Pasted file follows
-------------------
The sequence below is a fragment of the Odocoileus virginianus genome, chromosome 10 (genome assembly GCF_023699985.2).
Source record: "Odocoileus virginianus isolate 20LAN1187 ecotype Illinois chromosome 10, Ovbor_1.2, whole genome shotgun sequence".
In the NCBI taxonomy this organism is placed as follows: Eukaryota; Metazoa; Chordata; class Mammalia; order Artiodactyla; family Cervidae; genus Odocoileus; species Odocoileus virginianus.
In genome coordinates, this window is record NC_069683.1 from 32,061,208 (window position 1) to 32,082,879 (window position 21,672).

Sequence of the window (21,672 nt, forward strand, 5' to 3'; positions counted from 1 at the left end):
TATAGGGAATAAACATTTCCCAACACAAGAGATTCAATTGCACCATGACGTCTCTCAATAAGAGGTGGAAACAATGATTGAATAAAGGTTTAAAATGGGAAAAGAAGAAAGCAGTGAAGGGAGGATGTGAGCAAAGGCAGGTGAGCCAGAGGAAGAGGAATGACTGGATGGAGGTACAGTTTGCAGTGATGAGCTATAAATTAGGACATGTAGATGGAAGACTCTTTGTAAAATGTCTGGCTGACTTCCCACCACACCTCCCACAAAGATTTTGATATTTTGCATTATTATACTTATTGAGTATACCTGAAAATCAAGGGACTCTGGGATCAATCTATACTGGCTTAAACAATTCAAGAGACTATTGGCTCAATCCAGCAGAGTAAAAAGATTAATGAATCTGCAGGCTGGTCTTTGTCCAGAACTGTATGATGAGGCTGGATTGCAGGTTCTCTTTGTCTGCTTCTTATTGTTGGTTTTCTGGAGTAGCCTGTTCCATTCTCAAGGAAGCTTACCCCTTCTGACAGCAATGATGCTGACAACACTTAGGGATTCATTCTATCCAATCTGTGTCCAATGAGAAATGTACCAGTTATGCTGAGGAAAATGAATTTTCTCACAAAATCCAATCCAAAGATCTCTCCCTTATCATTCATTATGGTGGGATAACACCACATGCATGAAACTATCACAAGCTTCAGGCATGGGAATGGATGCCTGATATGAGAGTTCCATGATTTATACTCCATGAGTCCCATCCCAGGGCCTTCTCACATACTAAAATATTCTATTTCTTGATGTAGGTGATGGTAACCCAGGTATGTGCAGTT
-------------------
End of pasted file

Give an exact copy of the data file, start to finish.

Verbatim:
The sequence below is a fragment of the Odocoileus virginianus genome, chromosome 10 (genome assembly GCF_023699985.2).
Source record: "Odocoileus virginianus isolate 20LAN1187 ecotype Illinois chromosome 10, Ovbor_1.2, whole genome shotgun sequence".
In the NCBI taxonomy this organism is placed as follows: Eukaryota; Metazoa; Chordata; class Mammalia; order Artiodactyla; family Cervidae; genus Odocoileus; species Odocoileus virginianus.
In genome coordinates, this window is record NC_069683.1 from 32,061,208 (window position 1) to 32,082,879 (window position 21,672).

Sequence of the window (21,672 nt, forward strand, 5' to 3'; positions counted from 1 at the left end):
TATAGGGAATAAACATTTCCCAACACAAGAGATTCAATTGCACCATGACGTCTCTCAATAAGAGGTGGAAACAATGATTGAATAAAGGTTTAAAATGGGAAAAGAAGAAAGCAGTGAAGGGAGGATGTGAGCAAAGGCAGGTGAGCCAGAGGAAGAGGAATGACTGGATGGAGGTACAGTTTGCAGTGATGAGCTATAAATTAGGACATGTAGATGGAAGACTCTTTGTAAAATGTCTGGCTGACTTCCCACCACACCTCCCACAAAGATTTTGATATTTTGCATTATTATACTTATTGAGTATACCTGAAAATCAAGGGACTCTGGGATCAATCTATACTGGCTTAAACAATTCAAGAGACTATTGGCTCAATCCAGCAGAGTAAAAAGATTAATGAATCTGCAGGCTGGTCTTTGTCCAGAACTGTATGATGAGGCTGGATTGCAGGTTCTCTTTGTCTGCTTCTTATTGTTGGTTTTCTGGAGTAGCCTGTTCCATTCTCAAGGAAGCTTACCCCTTCTGACAGCAATGATGCTGACAACACTTAGGGATTCATTCTATCCAATCTGTGTCCAATGAGAAATGTACCAGTTATGCTGAGGAAAATGAATTTTCTCACAAAATCCAATCCAAAGATCTCTCCCTTATCATTCATTATGGTGGGATAACACCACATGCATGAAACTATCACAAGCTTCAGGCATGGGAATGGATGCCTGATATGAGAGTTCCATGATTTATACTCCATGAGTCCCATCCCAGGGCCTTCTCACATACTAAAATATTCTATTTCTTGATGTAGGTGATGGTAACCCAGGTATGTGCAGTT